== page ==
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Committee on Free Expression and Free Inquiry to hold community listening session on role of free speech at U.Va.

Inspired by other colleges, the committee aims to draft a statement concerning the role of free speech and debate

<p>The goal of the session is to explore “the role that free expression and free inquiry play in U.Va.’s academic enterprise and how they shape engagement with the ideas of others.”&nbsp;</p>

The goal of the session is to explore “the role that free expression and free inquiry play in U.Va.’s academic enterprise and how they shape engagement with the ideas of others.” 

The Committee on Free Expression and Free Inquiry will host an open listening session for University and Charlottesville community members Monday from noon to 1:30 p.m. The goal of the session is to explore “the role that free expression and free inquiry play in U.Va.’s academic enterprise and how they shape engagement with the ideas of others.” 

The listening session is meant to give the community the chance to offer input on what free speech at the University means today. Graduate Batten student Mazzen Shalaby, the student member of the committee, hopes for as much input as possible from the community and is dedicated to being an active listener at the session. 

“The goal of this session isn’t for us as committee members to engage in any sort of discussion or dialogue … but rather to simply listen to the various thoughts from the community and to provide a space for people to share their direct thoughts on the broader topic, and more specifically how it applies to U.Va.,” Shalaby wrote in an email to The Cavalier Daily. 

The Committee on Free Expression and Free Inquiry was instituted in February following calls for the University to reaffirm its commitment to accepting and facilitating robust free speech and debate. Some community members have asked the University to join the nearly 80 colleges and universities that have signed onto the University of Chicago’s Statement on Principles of Free Expression. The Chicago Statement, released in 2014, has since been called the “gold standard” among institutions who wish to show their dedication to free speech and expression, and colleges and universities have continued to sign on to or adapt the statement as a blueprint for their own. 

Earlier this year, University President Jim Ryan addressed the culture of free speech and debate at the University following several students displaying signs on their Lawn room doors containing messages such as “F—k UVA.” After consulting with University Counsel Timothy Heaphy, who will also serve as counsel to the committee, Ryan announced that the University could not enforce the removal of such signs. Beginning in the fall semester, however, the Lawn room policy will restrict signage to a 1.5 ft by 2 ft pin board. 

In March, the University also removed a Lawn room sign which Housing and Residence Life claimed advocated violence. The sign displayed an image of the Rotunda, surrounded by flames, with the words “Burn It All Down” written below in addition to a grim reaper holding a scythe and a police belt with the initials “UPD.”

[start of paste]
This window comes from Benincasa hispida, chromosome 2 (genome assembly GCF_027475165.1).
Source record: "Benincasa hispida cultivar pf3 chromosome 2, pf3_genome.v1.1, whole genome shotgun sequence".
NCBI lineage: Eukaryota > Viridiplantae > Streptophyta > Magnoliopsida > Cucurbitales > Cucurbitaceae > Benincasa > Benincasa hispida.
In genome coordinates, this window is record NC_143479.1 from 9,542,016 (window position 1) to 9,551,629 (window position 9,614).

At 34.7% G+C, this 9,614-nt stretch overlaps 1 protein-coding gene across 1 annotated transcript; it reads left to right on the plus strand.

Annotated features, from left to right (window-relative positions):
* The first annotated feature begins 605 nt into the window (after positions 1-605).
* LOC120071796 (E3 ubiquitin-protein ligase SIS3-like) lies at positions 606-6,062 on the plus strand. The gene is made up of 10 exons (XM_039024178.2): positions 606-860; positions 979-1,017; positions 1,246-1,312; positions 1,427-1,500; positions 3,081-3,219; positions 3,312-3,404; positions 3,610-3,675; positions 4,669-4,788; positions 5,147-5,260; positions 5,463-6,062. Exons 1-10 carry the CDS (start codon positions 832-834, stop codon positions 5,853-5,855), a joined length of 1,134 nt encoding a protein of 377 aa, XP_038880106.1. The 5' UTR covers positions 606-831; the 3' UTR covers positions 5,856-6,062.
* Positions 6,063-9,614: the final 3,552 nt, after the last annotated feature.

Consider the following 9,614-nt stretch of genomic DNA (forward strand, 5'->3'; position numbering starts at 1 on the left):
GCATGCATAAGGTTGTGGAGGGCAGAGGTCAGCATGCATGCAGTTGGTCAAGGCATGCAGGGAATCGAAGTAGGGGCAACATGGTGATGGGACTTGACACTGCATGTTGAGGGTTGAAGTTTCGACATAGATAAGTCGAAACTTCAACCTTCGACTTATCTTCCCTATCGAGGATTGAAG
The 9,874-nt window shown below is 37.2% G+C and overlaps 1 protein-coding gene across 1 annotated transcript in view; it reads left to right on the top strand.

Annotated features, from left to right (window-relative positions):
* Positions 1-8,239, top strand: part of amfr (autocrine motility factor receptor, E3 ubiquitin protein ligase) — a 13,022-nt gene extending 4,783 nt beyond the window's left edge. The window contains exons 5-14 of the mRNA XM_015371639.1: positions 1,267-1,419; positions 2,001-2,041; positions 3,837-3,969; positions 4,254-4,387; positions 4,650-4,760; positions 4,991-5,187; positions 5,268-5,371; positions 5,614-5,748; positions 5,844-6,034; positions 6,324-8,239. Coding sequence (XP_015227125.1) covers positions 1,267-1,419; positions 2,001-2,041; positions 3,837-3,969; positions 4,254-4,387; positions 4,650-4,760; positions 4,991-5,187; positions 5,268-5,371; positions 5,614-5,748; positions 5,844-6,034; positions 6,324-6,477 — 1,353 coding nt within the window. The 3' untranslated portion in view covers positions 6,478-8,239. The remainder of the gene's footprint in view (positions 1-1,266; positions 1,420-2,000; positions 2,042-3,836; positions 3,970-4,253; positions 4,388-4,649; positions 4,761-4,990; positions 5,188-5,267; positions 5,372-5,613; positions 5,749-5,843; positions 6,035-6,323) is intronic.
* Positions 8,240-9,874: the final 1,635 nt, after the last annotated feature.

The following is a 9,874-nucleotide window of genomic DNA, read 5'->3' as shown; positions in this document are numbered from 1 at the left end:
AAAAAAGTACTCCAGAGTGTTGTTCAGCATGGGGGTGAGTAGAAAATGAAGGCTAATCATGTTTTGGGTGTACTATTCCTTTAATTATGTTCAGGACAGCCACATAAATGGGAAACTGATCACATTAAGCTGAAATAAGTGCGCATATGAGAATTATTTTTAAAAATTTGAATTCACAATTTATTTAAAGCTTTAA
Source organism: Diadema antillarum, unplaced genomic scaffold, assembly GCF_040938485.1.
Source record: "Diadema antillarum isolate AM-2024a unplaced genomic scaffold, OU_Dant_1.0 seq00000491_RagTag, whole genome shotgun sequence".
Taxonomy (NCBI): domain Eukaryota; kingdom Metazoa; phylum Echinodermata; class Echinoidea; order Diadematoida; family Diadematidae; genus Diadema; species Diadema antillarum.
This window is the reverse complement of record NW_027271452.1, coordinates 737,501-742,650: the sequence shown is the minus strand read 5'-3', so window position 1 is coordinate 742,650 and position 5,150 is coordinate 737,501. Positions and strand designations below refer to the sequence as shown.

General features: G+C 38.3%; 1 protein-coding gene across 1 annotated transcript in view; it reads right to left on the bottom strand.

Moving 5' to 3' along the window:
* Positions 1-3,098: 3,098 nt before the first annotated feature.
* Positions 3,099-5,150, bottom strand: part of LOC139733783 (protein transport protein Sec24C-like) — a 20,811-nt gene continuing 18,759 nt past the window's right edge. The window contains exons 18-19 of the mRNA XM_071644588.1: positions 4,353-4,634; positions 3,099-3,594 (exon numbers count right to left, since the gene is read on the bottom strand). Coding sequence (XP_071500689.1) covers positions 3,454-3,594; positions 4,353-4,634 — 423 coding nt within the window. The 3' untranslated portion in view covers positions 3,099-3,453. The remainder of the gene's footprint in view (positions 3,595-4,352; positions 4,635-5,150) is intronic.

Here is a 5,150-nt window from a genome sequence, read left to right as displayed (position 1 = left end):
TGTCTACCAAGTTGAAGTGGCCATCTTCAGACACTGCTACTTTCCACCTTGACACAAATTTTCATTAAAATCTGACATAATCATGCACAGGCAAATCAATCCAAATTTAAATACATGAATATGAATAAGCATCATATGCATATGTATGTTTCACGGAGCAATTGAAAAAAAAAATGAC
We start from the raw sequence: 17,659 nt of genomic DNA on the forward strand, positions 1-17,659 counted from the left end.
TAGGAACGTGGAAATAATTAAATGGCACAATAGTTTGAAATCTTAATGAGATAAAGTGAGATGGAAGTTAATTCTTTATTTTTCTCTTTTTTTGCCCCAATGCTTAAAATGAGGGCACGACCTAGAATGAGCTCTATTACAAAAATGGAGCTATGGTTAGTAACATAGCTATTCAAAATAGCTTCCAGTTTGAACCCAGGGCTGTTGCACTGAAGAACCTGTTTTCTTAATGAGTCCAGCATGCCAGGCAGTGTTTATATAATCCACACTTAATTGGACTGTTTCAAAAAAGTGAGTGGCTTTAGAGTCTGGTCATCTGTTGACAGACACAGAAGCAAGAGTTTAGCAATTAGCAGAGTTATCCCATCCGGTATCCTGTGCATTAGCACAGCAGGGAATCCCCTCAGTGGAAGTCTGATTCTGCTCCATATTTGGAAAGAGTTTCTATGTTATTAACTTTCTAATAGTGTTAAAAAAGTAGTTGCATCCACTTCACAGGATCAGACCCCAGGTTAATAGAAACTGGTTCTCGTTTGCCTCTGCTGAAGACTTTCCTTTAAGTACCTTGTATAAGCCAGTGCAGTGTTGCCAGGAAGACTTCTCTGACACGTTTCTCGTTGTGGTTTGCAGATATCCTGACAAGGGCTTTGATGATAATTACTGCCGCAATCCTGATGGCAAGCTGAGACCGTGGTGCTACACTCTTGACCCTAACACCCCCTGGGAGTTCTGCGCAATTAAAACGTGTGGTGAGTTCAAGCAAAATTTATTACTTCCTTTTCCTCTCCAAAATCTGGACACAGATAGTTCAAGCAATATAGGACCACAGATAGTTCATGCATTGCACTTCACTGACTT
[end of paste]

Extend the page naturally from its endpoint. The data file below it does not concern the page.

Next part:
Dean of Students Allen Groves said that Ryan made clear to committee members that the end goal of forming the committee was to create a summary report on the state of free speech on Grounds. 

“Although the University of Chicago’s statement on this topic has been much discussed and copied in the past few years, President Ryan has charged the committee to draft a statement that reflects our own values and ideals of free inquiry and expression,” Groves said in an email statement to The Cavalier Daily. 

Members of the committee were chosen by Ryan and Provost Liz Magill, with the current plan that the committee will take what it learns at the listening session to draft a statement for consideration by Ryan, Magill and others by the end of summer.

The committee is chaired by Leslie Kendrick, vice dean at the School of Law and director at the Center for First Amendment Law. Members include Mary Kate Cary, practitioner senior fellow at the Miller Center and former speechwriter for President George H.W. Bush; Rita Dove, former U.S. Poet Laureate and Commonwealth Professor of English and; Frederick Schauer, David and Mary Harrison Distinguished Professor of Law, among others. 

Both Groves and Shalaby want to see student contributions to the listening session, with Groves expressing his hope that students attend on Monday. Shalaby said that student attendance will be integral to the function of the committee.

“I really hope we get student participation in this,” Shalaby said. “I’m pushing hard for this not just to be a statement that a committee writes and the students disagree with, but rather a set of shared principles that we can all agree to strive for, and that we can work to build shared norms based on.”

Currently, the Foundation for Individual Rights in Education rates the University as a “green light” institution. Green light institutions are those colleges and universities whose policies “nominally protect free speech”, according to the FIRE website

Interested students, faculty, and community members can register for the event to receive the call-in number and passcode. Callers can be placed into a queue if they wish to speak or can simply listen to the session. More information about the committee can be found here.